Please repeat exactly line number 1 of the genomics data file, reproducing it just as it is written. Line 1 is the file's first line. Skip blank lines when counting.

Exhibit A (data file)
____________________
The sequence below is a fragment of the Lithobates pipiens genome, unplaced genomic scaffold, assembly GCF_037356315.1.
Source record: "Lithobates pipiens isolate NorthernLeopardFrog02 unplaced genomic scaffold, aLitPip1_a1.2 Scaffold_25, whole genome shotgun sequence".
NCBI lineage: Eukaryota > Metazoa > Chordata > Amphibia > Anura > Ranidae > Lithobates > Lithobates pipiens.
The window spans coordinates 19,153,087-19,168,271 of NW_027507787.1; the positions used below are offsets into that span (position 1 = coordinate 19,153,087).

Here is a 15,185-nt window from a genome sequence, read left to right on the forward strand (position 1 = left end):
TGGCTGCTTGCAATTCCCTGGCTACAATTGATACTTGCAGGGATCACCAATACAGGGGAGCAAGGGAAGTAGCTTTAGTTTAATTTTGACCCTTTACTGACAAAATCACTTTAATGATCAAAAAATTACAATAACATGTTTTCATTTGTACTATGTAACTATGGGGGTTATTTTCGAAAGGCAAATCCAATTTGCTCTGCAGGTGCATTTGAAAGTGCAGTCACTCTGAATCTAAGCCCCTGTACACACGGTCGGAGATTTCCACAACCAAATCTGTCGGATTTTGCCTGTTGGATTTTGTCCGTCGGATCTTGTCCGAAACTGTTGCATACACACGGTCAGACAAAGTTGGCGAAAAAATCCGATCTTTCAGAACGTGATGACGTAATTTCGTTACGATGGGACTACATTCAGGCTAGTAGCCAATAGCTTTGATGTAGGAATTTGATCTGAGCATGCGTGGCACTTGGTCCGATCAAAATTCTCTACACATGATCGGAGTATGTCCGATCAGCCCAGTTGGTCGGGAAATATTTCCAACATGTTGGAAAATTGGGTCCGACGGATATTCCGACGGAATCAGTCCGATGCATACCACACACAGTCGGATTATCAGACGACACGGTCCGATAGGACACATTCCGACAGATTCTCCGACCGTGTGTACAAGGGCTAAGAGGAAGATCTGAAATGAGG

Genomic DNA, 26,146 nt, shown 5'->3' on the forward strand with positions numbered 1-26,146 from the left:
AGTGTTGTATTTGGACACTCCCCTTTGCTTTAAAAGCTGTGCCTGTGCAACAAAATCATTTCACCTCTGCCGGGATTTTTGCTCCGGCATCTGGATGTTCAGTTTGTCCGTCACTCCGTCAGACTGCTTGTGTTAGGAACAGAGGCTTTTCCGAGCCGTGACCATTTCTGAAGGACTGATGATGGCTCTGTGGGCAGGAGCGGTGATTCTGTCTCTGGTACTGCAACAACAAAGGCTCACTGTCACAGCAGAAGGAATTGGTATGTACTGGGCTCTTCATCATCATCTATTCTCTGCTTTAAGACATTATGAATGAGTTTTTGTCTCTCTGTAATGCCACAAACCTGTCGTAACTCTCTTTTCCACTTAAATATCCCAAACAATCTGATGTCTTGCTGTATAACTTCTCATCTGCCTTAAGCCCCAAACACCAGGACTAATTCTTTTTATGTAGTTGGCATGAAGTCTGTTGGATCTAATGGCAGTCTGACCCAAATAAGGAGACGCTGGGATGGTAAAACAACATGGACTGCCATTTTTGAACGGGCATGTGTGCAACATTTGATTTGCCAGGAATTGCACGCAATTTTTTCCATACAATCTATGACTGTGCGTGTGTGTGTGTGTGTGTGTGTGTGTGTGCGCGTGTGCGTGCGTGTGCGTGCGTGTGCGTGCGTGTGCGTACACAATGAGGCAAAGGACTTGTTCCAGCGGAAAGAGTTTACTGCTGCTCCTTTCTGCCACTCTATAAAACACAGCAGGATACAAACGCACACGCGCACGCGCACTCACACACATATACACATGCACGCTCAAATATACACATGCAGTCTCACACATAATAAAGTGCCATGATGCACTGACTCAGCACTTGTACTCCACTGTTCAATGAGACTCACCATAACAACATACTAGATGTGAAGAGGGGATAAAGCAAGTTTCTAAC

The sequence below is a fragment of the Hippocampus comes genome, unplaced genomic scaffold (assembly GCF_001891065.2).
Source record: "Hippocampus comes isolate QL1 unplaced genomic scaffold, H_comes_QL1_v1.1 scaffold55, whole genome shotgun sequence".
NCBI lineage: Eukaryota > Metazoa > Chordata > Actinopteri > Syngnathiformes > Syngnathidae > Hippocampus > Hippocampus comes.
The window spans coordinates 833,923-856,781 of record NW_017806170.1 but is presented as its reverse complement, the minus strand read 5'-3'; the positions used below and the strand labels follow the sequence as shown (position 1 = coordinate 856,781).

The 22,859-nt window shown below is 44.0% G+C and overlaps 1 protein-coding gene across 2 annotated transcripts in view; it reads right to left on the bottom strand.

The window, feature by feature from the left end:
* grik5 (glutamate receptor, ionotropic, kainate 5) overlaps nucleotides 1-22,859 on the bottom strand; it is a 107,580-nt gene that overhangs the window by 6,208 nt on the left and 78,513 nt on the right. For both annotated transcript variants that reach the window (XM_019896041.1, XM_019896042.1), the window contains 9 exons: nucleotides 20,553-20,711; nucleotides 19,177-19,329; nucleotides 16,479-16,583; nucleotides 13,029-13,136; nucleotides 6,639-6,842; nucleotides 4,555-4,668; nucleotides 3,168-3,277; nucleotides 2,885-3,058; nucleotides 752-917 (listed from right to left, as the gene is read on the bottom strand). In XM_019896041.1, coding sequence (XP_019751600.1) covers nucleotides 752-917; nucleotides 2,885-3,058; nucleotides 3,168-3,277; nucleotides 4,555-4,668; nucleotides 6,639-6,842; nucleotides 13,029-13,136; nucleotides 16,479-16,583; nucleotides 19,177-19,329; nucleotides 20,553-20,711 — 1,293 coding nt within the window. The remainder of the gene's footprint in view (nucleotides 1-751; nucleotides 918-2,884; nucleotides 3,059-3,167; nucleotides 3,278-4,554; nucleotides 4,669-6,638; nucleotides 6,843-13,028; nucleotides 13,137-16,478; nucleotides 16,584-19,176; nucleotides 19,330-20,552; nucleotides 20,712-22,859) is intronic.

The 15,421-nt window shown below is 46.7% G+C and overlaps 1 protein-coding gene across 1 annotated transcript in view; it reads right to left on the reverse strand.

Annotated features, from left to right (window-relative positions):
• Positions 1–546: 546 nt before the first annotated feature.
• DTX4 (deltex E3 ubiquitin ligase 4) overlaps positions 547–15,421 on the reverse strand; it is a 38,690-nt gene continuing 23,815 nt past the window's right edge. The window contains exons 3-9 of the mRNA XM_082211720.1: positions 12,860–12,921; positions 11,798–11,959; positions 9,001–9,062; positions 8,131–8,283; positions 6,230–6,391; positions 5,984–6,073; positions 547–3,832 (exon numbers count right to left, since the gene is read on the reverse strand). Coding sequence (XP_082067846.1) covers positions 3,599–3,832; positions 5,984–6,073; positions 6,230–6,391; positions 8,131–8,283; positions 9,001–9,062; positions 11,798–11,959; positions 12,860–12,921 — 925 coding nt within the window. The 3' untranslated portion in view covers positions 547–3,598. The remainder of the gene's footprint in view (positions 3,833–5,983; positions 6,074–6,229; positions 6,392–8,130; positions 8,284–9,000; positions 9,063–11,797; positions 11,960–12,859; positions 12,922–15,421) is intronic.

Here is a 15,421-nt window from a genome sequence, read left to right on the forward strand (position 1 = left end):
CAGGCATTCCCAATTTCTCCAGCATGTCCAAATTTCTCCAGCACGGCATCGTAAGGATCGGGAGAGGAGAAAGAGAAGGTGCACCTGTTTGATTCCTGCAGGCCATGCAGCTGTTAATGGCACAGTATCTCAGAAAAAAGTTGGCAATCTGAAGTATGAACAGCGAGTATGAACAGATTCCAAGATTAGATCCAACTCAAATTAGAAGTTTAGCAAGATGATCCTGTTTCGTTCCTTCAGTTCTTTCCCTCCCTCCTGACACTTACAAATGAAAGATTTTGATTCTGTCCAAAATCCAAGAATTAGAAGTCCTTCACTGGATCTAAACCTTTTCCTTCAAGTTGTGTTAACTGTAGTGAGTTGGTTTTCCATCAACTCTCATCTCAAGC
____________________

The sequence below is a fragment of the Lithobates pipiens genome, unplaced genomic scaffold, assembly GCF_037356315.1.